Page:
Sunday, November 27th, the first day of the season of Advent, BEGINS the new Christian year. So, if Advent begins a new year, it might be worth pausing for a moment to consider the a different way of living in time. How might our world be different if we lived in sacred rhythm? What if we opened and closed our days in prayer?Truly took a Sabbath? Avoided getting swept into holiday frenzy by living Advent? I believe that it would open us up to once again hear the truly good news of Christmas.
Thursday, July 30, 2009
Sabbatical is almost at its end. We are bursting with thanksgiving and appreciation for all of you who prayed and loved and supported and journeyed with us!!!!! We can’t put into words what an amazing, life-giving adventure this has been. But we did try to put a few words to the questions you sent us. Here they are:
[Also, please know you are invited to come to a lunch following the 11:00 worship service at Ascension Lutheran Church THIS Sunday, August 2. The lunch will be in Pedersen Hall and we will be sharing some reflections from the sabbatical journey. Tim will be preaching the next two weekends at Ascension. Chamie resumes her preaching/retreat schedule on August 9.]
1. [How did you answer] Jude's question about how water stays in lakes?
My quick take on this was that while water does evaporate from lakes and oceans there is so much water in them that it takes a lot of time to do so. And that they get filled back up with rain and rivers before all the water disappears. I think it was after that that Aidan and Jude started singing the “evaporation, condensation, precipitation” song that they learned while studying rain one day in mommy school. I’ve discovered that so much of parenting consists of staying one step ahead of your children so they don’t think you are completely ignorant. I’m sure we will have to think of a different strategy when they become teen-agers.
2. I want to know about your sabbatical rhythm (work-rest-play-pray-study). What did it look like specifically? How well did you keep to this throughout the sabbatical? I mean, was it as regimented as "when the noon bell tolls, we celebrate midday mass," (kind of monk-like), or was it more fluid than that?
Our rhythm was not regimented, like stopping everything at noon for prayer. Admittedly there were days that felt chaotic - traveling with its time changes and long hours on a plain or in a car, is sometimes especially unfavorable to establishing a rhythm - but having the goal of daily worship, study, work, rest and play kept us more accountable living that life. So I guess we would say our days were more like different songs, but the same artist and the same instruments. In other words, different days brought different songs, but our days always included resting and re-creating… we emphasized, for instance, the importance of a good night’s sleep and I think that in itself helped keep us all healthy. We also rested/recreated through some sort of daily physical activity, be it running, swimming, biking (our bikes went with us everywhere minus Europe). We made it a point just to free-play everyday – which was sometimes a game of tag at a rest stop or a game of Uno on the train. We had to “work” in the sense of tending to our daily needs and schedule-keeping. We (as in Tim & Chamie) also read books every day as a part of our study. The most “set rhythm” was lighting the prayer candle nearly every night and there was no place that candle did not go!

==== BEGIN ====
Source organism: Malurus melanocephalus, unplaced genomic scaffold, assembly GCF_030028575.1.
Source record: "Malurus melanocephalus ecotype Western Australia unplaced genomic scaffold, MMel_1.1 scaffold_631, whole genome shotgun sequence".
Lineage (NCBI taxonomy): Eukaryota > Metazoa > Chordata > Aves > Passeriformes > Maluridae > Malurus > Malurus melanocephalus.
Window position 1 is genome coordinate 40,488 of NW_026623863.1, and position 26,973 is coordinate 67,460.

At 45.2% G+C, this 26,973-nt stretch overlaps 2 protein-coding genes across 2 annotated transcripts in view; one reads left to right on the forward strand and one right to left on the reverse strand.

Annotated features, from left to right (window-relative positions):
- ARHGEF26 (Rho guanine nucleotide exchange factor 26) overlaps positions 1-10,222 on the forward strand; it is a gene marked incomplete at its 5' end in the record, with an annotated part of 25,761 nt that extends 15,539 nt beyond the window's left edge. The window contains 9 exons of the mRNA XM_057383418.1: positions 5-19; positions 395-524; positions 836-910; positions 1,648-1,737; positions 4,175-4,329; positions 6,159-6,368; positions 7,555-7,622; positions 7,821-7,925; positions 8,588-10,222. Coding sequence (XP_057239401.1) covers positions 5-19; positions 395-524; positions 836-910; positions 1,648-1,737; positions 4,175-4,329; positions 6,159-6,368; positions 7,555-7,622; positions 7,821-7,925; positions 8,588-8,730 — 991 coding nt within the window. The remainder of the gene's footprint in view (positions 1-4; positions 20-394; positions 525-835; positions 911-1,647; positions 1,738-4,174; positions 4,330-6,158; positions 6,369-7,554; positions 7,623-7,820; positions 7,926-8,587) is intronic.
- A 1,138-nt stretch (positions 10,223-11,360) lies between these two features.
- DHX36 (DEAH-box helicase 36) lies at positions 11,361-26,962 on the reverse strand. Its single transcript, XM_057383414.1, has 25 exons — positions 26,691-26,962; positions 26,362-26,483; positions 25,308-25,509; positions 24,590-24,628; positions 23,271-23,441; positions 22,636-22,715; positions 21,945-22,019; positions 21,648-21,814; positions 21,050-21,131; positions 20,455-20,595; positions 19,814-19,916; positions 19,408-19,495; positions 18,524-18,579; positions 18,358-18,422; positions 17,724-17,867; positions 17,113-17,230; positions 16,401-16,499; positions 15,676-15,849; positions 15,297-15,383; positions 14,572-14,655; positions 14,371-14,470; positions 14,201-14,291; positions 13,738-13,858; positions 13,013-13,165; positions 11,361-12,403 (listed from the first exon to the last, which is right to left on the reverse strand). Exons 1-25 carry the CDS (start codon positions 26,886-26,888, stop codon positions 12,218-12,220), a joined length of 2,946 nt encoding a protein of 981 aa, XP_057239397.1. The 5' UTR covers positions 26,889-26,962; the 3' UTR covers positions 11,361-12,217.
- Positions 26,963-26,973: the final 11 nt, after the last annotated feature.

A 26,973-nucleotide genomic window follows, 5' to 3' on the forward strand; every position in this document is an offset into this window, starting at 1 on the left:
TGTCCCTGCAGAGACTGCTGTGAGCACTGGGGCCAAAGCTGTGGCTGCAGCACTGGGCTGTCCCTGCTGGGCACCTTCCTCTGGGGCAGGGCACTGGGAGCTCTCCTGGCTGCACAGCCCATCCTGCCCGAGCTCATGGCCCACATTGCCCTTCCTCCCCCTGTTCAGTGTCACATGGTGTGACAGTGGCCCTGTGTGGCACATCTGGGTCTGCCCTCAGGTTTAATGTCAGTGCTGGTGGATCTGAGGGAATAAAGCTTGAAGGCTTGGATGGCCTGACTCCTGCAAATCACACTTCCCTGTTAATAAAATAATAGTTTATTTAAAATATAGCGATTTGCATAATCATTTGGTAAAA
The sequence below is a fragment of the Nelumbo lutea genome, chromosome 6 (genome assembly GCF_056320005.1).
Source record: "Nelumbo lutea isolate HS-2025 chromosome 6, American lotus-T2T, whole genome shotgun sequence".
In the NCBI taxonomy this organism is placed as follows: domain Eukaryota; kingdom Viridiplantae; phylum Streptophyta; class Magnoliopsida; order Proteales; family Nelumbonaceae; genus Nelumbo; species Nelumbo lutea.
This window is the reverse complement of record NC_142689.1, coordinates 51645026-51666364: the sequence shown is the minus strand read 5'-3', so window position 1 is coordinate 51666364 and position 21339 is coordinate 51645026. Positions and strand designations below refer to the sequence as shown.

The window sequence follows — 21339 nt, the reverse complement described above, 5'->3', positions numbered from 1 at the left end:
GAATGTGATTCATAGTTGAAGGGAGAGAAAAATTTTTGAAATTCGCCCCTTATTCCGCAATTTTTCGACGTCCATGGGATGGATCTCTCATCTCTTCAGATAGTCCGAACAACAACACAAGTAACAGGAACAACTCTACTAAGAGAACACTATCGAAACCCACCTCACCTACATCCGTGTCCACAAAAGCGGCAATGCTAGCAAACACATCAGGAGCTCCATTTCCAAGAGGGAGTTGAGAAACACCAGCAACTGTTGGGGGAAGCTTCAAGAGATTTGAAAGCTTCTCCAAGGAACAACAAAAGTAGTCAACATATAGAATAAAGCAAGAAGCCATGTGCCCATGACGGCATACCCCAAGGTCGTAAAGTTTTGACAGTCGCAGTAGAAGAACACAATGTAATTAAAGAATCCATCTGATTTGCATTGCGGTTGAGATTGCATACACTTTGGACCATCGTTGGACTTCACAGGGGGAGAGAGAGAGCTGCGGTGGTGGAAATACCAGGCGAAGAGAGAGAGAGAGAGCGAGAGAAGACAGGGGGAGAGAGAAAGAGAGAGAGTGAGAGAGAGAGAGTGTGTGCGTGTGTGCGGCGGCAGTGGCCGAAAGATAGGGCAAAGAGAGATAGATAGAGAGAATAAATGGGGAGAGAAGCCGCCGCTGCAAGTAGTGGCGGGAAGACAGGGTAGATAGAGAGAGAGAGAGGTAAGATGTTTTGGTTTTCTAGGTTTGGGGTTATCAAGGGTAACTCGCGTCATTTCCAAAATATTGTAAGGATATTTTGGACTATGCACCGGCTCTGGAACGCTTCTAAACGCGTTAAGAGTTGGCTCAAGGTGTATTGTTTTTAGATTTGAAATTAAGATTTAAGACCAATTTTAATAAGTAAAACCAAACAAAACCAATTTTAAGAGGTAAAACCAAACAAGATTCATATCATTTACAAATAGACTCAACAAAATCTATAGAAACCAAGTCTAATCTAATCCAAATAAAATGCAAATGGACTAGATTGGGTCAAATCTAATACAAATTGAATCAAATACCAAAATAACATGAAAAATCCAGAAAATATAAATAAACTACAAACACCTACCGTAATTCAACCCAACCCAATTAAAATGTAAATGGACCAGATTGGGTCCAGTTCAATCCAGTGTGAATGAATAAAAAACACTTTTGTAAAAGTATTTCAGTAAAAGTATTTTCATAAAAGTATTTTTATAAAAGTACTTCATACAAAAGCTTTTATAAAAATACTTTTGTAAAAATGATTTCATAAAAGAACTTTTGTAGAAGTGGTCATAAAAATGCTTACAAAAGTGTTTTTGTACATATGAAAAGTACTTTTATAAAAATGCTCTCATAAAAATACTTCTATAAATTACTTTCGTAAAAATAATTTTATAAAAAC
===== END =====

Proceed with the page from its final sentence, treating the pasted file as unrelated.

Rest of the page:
3.What is one thing that you wish you had taken with you... and one thing that you wish you had left behind?
We can’t think of one extra material-thing we would have taken with us (but a nanny would have been nice for a free evening)… but we realize we could have left behind more clothes. We could have traveled with 3 outfits instead of 4! We traveled VERY LIGHTLY. We absolutely loved the SIMPLICITY of it and NOT once did the children whine for their toys or say that they did not have enough. It was beautiful. We found this lightness so inspiring that this week at home, we spent three days cleaning closets and the garage and giving away boxes and bag loads of toys, clothes, and random stuff. It felt great and our prayer and hope is to continue to travel more lightly and gently and simply in this world.
4.Based on your sabbatical experiences, what specific changes do you plan to make in your family life?
It is hard to summarize in words, for the experience itself has led us all to view the world in a different way... it is not so much what changes we will make, but that we have already become different people. We plan on adopting some "fun" rhythms to help us remember through ritual and remember that rhythms are truly important... so every Wednesday, we're doing "Taize-breakfast" - baguettes with chocolate butter knives (our table is open, so come join us)! We also plan on being very intentional about adopting monastic rhythms... practicing "family monasticism" (and we invite others to join us in this venture, too, through Raising Micah... you can learn more in the weeks to come)... and one of the things we will do each week is to have a "family meeting" like the brothers/sisters before us... a meeting in which we will set our weekly rhythm. We've already begun the process of letting go of a lot of "stuff" and plan on living with less in our closets. We are also expanding our garden and the ways we eat in rhythm (we're already "community-gardening" in our backyard with the Woodward's).